President Potter said that a college education is “still a good value” in his St. Cloud Times op-ed, something people most likely agreed with him on. Generally speaking, that’s how I reacted. That doesn’t mean there isn’t tons of room for improvement.
President Potter said that a year’s worth of tuition at SCSU is $6,846. What he didn’t say is whether that figure includes all of the fees that students are bombarded with.
An SCSU student that I know told me that his/her fee load was over $400:
Activity Fee $ 103.20
MSUSA $ 6.45
Health Services $ 49.80
Technology Fee $ 73.80
Athletics $ 47.28
Student Union $ 83.52
Facilities Assessment $ 46.20
That’s $410.25 of fees per quarter in addition to tuition. That’s before factoring in the cost of books, too.
Fees are becoming a major cost for students at a most inopportune time. It’d be one thing for fees to take the place of tuition increases. It’d be easier to rationalize them if that were the case. Alas, that isn’t what’s happening. Tuition is increasing while fees are rising.
Growth in administration is a huge driver of higher education costs. The Center for College Affordability and Productivity (CCAP) studied the explosion of administrators. Here’s what they found:
Exec/Admin/Managerial staff jumped from 151,000 in 1997 to 218,000 in 2007. That’s a 44% increase. During that same time, faculty increased from 990,000 in 1997 to 1,371,000 in 2007, a 38% increase.
The trends led CCAP to this conclusion:
The growth of non-instructional staff is so fast that if these job growth trends were to continue, the number of managers and support staff (administration) at 4-year not-for-profit colleges would outnumber instructors by 2014.
These figures don’t factor in the staffing for organizations like MnSCU:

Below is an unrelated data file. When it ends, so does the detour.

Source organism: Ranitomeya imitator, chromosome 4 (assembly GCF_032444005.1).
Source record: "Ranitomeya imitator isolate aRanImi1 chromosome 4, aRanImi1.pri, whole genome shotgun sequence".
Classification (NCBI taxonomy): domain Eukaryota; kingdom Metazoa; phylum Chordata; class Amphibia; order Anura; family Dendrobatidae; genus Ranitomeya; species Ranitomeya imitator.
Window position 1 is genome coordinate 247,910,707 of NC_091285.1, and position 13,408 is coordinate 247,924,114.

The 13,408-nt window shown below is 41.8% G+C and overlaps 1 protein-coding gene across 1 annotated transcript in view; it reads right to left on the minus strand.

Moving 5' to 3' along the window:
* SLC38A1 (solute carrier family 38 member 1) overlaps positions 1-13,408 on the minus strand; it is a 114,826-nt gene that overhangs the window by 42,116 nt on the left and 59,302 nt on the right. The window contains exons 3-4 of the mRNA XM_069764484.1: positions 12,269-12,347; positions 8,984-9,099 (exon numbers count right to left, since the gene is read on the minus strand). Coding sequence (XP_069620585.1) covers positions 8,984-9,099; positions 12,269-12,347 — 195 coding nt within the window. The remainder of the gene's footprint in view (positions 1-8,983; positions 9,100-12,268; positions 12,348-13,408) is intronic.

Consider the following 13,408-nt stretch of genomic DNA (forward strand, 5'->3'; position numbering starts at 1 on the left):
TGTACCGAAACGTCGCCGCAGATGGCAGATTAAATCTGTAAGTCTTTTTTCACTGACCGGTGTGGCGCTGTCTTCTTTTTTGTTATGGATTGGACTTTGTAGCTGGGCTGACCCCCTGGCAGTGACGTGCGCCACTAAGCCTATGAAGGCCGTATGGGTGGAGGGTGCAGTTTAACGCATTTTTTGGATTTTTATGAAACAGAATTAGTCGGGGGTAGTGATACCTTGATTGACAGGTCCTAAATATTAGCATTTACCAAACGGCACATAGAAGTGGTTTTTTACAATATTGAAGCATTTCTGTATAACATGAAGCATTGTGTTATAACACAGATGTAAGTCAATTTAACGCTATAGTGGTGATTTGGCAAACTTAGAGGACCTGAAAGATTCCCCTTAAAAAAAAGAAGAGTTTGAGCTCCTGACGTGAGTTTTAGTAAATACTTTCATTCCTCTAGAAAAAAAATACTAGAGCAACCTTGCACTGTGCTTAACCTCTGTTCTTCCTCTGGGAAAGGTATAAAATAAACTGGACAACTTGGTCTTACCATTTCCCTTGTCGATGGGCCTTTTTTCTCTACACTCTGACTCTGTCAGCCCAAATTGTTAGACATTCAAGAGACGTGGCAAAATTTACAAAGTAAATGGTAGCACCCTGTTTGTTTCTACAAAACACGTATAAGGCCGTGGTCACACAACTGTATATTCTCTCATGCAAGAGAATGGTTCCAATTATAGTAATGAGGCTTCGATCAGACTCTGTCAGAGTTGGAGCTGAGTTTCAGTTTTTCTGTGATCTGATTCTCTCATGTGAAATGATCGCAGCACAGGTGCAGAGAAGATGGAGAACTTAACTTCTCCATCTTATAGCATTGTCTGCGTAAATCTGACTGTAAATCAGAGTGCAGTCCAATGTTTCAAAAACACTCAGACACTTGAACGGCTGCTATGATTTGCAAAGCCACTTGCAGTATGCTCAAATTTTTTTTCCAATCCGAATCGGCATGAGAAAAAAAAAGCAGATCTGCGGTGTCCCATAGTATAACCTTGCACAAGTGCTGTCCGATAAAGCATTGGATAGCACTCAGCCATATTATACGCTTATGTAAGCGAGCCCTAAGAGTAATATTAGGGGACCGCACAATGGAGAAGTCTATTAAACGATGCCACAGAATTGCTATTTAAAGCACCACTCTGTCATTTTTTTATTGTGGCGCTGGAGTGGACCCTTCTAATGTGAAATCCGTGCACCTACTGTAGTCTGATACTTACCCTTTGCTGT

Using the IPEDS Fall Staff Surveys data collected for a previously released CCAP report,136 a sample of 2,782 institutions revealed that colleges added 690,373 full-time equivalent (518,489 full-time; 515,651 part-time) jobs between 1987 and 2007, an increase of 39 percent (33% FT; 85% PT).
In other words, this study limited itself to universities and colleges. CCAP’s study doesn’t factor in other education bureaucracies like MnSCU. Some taxpayers might know about MnSCU’s Academic and Student Affairs Division. I’d bet the ranch that less than 1% of Minnesota taxpayers knows this:
There are 5 directors in the Academic and Student Affairs Division. Additionally, there are 2 associate directors of research. Three of the directors are directors of planning, one each for research, planning and collaboration.
That’s just one part of the bureaucracy at the MnSCU headquarters. Think of the money wasted throughout the MnSCU system. That must be included in the total cost of a student attending a MnSCU university.
Speaking in generalities, there’s no disputing that college diplomas are worthwhile. Speaking specifically, though, there’s several things that need fixing before higher education is a great value to students and taxpayers.
Comments welcome at Let Freedom Ring.